These two English piano concertos in the grand romantic tradition were written at almost the same time (Holbrooke 1908, Wood 1909) and were undoubtedly inspired by the great concertos of the previous few decades such as those of Tchaikovsky and Rachmaninov.
The Holbrooke piece, like so much of his music, has a literary inspiration, in the form of the poem 'The Song of Gwyn ap Nudd' which the score follows closely. Indeed the composer originally described the work as a symphonic poem though he later changed his mind and settled on Piano Concerto No 1 when he revised the work in 1923—the version recorded here. (Incidentally, we have it on good Welsh authority that 'Nudd' is pronounced 'Neeth').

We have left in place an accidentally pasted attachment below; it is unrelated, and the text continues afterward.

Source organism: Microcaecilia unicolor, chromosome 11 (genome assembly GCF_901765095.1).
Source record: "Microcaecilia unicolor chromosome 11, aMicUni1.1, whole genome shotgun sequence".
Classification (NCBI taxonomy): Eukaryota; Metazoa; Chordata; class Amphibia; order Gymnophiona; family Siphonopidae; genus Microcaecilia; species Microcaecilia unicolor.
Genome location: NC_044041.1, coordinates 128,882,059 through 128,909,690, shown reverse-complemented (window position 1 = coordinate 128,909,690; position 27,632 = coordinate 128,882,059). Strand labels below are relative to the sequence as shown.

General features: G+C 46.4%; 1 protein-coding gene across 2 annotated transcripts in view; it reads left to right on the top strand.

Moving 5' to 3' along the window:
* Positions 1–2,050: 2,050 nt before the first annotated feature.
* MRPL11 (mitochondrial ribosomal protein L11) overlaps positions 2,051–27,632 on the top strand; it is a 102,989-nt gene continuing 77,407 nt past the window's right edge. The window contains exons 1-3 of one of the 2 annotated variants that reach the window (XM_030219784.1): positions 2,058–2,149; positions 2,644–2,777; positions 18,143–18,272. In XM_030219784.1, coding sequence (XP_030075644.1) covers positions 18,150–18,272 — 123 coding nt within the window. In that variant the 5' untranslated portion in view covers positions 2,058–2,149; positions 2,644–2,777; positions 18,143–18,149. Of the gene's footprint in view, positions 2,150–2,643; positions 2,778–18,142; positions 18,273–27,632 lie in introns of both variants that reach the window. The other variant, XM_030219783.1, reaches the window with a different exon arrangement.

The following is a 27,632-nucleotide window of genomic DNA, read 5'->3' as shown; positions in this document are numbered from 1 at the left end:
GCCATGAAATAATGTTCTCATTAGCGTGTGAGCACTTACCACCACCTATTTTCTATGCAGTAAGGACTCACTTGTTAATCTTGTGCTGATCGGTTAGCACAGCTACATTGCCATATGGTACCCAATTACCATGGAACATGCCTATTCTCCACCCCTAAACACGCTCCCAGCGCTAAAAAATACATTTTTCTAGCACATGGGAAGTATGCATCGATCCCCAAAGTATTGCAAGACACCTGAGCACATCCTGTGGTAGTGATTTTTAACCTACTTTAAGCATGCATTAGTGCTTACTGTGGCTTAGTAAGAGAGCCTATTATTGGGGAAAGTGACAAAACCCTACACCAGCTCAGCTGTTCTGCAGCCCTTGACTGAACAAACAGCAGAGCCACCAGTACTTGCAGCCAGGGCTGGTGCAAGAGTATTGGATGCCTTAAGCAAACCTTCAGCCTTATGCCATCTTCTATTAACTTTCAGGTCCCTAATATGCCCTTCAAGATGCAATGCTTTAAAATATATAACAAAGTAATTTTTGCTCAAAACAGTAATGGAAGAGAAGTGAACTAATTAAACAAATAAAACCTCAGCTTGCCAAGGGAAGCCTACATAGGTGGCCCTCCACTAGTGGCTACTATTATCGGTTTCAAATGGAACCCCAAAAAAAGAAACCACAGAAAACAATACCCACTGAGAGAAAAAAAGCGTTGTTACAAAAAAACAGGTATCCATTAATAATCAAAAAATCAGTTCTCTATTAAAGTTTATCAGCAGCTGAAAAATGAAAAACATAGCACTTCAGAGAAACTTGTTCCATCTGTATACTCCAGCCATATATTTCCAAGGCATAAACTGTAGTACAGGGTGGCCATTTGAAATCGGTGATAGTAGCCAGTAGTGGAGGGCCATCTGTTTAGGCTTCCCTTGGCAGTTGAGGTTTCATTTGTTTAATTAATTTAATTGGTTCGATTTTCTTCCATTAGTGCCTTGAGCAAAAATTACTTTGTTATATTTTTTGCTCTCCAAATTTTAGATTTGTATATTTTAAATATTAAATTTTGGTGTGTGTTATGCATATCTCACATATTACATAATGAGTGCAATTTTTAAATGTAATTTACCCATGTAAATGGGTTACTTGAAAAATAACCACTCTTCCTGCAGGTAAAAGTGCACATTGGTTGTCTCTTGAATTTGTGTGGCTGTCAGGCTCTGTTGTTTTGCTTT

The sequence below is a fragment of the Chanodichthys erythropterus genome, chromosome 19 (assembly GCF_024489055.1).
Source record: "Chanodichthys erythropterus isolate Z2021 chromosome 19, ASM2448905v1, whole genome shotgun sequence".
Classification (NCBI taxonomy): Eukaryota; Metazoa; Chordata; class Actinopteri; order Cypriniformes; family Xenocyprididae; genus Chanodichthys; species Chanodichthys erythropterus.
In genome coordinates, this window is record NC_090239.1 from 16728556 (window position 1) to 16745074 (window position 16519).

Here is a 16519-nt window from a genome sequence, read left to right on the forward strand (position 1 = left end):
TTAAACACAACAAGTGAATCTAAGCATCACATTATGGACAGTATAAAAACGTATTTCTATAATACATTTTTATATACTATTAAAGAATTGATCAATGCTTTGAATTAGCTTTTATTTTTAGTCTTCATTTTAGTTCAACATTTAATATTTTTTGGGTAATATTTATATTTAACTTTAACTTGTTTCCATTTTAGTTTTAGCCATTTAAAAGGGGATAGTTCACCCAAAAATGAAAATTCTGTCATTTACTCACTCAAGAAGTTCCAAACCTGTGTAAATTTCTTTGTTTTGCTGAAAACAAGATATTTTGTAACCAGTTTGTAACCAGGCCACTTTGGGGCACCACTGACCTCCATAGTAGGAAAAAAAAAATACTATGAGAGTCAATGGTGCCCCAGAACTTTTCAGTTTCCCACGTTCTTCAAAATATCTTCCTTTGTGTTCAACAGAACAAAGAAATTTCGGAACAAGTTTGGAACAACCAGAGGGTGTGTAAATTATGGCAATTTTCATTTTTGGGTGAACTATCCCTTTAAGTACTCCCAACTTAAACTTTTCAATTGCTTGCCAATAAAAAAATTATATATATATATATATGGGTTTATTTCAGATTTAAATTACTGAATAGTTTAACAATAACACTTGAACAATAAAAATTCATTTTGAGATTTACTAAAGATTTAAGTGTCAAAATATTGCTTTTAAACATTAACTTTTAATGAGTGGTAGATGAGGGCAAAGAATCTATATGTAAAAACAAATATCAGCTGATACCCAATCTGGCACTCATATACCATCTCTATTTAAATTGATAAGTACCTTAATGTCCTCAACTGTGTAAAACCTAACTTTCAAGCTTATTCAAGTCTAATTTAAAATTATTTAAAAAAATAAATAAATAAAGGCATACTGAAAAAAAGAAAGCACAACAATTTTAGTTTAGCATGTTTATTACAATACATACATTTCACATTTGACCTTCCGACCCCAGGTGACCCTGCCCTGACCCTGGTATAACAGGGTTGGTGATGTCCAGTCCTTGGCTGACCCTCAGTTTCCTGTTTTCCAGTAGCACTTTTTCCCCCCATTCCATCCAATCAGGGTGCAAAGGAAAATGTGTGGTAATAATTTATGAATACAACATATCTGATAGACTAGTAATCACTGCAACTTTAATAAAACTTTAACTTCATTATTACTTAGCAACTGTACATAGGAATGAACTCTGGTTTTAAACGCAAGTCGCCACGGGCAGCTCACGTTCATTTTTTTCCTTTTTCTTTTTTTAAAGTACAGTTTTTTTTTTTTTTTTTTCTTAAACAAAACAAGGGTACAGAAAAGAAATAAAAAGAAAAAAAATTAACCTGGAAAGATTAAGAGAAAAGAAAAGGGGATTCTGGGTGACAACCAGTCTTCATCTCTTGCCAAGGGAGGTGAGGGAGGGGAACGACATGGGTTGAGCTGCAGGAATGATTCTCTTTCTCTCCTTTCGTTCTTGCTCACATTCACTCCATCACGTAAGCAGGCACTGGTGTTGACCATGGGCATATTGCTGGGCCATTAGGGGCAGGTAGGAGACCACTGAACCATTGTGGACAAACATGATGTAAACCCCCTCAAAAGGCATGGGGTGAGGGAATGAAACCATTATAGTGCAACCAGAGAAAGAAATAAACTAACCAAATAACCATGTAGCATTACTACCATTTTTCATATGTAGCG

Though Haydn Wood later made his name writing shorter pieces of light music his early concerto is in full blown romantic style complete with first movement cadenza and 'big tune' grand finale. Its emotional heart, though, is in the simple but moving slow movement. This is the work's first recording and it appears not to have been played since 1951.